Over fifty attendees from all over the GTA enrolled and participated in an event for women in STEM (science, technology, engineering and math) fields in Scarborough back on November 29.

The event, Looking at Non-Traditional Pathways to Success, was run by ACCES Employment, which has multiple Brampton offices. It was a free event promoted by Agincourt Community Services, a not-for-profit multi-service agency helping newcomers find work in Canada.

With the STEM sector being the most dynamic sector in Canada and the world, it makes sense that those who learn to navigate the market as it evolves become better aligned for success. Savvy individuals who learn where opportunities are or learn how to make opportunities, gain successes in building their careers and continually making progressive contributions to the industry and economy at large.

The event featured a panel of women who work in STEM fields, followed by a question and answer segment.

“The speakers were diverse, and each of the speakers answered key messages which resonated with the participants,” said ACCES Employment Program Coordinator, Michelle Waterman, “from getting out of your comfort zone, connecting with a mentor/sponsor, and investing in yourself.”

Bramptonist talked with some the speakers who offer the following advice to women in STEM fields, of all ages, whether beginning or well into their careers.

“There’s a lot of space for women to come in and be strategic,” says Jacobs (U of T). “[As women] we see things from a different perspective, a perspective that is needed.” Jacobs is nicknamed by her peers as the Geek-Translator, as she is a spokesperson skilled in relaying messaged for tech personnel who may lack the necessary communications skills to express why their product or system is needed or useful. “If someone [makes you feel like] you don’t belong, challenge them… It is true that not a lot of women apply to [STEM fields], but not a lot of women feel comfortable in these cultures. [Know you belong, be brave, and] continue investing in yourself.”

“You are valuable,” says Sud (TD Bank), “You have a unique value proposition to offer,” she says, as she talks about how you should learn about your value to your manager, your CEO, to the client and to the public, and advises on how to market yourself to your manager for prospective promotions, or to your potential manager while at an interview.

As an entrepreneur, Nnensa (kuwala.co) says that her days don’t end when she clocks out, but are filled with ways she can explore and expand her platform. “A lot of our stories [you’ve heard today are about] us trying to find places where we belong and grow… I [created a space], learnt code, partnered with people, built my website, and I keep learning about my industry.”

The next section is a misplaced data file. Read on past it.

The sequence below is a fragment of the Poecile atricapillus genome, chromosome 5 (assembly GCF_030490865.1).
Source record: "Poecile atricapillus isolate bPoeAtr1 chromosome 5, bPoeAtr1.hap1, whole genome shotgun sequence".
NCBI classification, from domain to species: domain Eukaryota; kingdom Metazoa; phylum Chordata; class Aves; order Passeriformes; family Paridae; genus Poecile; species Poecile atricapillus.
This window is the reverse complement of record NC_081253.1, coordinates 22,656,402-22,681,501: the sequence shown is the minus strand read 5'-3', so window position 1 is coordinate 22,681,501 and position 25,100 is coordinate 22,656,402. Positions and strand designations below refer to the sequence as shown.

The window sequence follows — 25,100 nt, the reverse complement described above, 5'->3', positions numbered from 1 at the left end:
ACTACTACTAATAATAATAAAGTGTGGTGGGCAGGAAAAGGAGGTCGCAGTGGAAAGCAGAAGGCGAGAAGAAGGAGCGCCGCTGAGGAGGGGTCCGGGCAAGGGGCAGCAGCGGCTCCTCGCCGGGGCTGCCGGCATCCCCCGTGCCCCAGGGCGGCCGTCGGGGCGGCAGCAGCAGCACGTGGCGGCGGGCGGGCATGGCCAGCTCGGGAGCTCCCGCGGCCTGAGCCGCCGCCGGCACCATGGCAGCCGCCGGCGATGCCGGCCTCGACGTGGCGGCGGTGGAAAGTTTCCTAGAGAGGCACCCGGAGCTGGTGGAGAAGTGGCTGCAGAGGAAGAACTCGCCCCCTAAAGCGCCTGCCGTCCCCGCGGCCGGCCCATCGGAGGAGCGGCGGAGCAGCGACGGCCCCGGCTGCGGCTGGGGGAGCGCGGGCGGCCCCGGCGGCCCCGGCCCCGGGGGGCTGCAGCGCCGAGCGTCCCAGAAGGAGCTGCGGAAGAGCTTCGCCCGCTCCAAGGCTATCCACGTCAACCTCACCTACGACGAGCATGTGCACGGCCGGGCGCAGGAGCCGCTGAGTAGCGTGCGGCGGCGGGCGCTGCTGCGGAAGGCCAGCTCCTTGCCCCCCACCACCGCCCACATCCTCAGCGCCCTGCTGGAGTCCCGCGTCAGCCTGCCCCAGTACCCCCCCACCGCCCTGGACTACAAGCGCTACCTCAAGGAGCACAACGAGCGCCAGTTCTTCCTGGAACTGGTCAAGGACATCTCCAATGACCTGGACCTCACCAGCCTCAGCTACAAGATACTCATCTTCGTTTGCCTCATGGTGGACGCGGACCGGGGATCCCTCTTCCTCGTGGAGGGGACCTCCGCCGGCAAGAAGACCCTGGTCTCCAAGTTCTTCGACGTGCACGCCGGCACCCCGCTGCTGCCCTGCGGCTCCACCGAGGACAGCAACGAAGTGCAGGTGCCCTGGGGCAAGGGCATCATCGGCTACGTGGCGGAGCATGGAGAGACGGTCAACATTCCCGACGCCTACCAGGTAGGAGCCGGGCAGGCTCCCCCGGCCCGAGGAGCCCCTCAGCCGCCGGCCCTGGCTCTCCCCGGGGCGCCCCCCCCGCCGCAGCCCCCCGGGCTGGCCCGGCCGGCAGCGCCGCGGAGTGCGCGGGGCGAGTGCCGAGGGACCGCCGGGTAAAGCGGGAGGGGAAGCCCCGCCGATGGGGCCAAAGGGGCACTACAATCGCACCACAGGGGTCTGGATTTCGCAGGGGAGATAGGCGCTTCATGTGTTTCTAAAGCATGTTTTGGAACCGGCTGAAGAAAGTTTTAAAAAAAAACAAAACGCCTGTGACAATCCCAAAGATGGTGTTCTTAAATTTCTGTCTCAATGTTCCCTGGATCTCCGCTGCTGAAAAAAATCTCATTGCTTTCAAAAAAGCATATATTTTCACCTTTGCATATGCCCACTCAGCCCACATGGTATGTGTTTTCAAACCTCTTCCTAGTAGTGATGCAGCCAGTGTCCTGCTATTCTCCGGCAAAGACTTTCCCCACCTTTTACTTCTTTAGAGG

“Turn every challenge into an opportunity,” says Jacobs (Infrastructure Ontario). “Brag about yourself, in your projects, at your performance reviews.” She explains that this is important to let your teams know what you can do in order to become more of an asset to them and for you to continue to grow in attaining more work suited to your strengths. “Brag about yourselves like you would brag about your children.”

Here is the full line-up of the speakers who were featured at the event:

  • Christine Konen: Senior Security Consultant at IBM, worked and studied in Indian, Australia and now Canada, and had migrated to Canada in September 2019.
  • Donna Drakes: IT Project Manager at Infrastructure Ontario, with over 10 years of experience, has the PMP (Project Management Professional) credential, and is part of a dragon boat team that races across Canada and the U.S.
  • Julie Federman:  worked at LinkedIn since 2013, and was of LinkedIn’s Top Performing Accounts as a Customer Service Manager Executive, has a background in science and the performing arts.
  • Shuchi Sud: worked in IT and has 22 years of experience, is now leading in technology at TD Bank, has a background in engineering, telecoms and finance.
  • Tamara Adizes Jacobs: is a Senior Business Analyst of the University of Toronto, Scarborough campus, with 13 years of experience in the higher education sector, with a background in technology and IT.
  • Veronica Nnensa: born in Malawi, Africa, raised in Canada, launched kuwala.co in 2014, an online boutique where she curates and sells art pieces and fashion inspired by Africa, from socially responsible brands worldwide.

For more information about Women in Technology and events like these, contact Michelle Waterman at ACCES Employment, and have a look at upcoming events in your area, from our feature article 10 Job-Finding Resources for Newcomers in and around Brampton.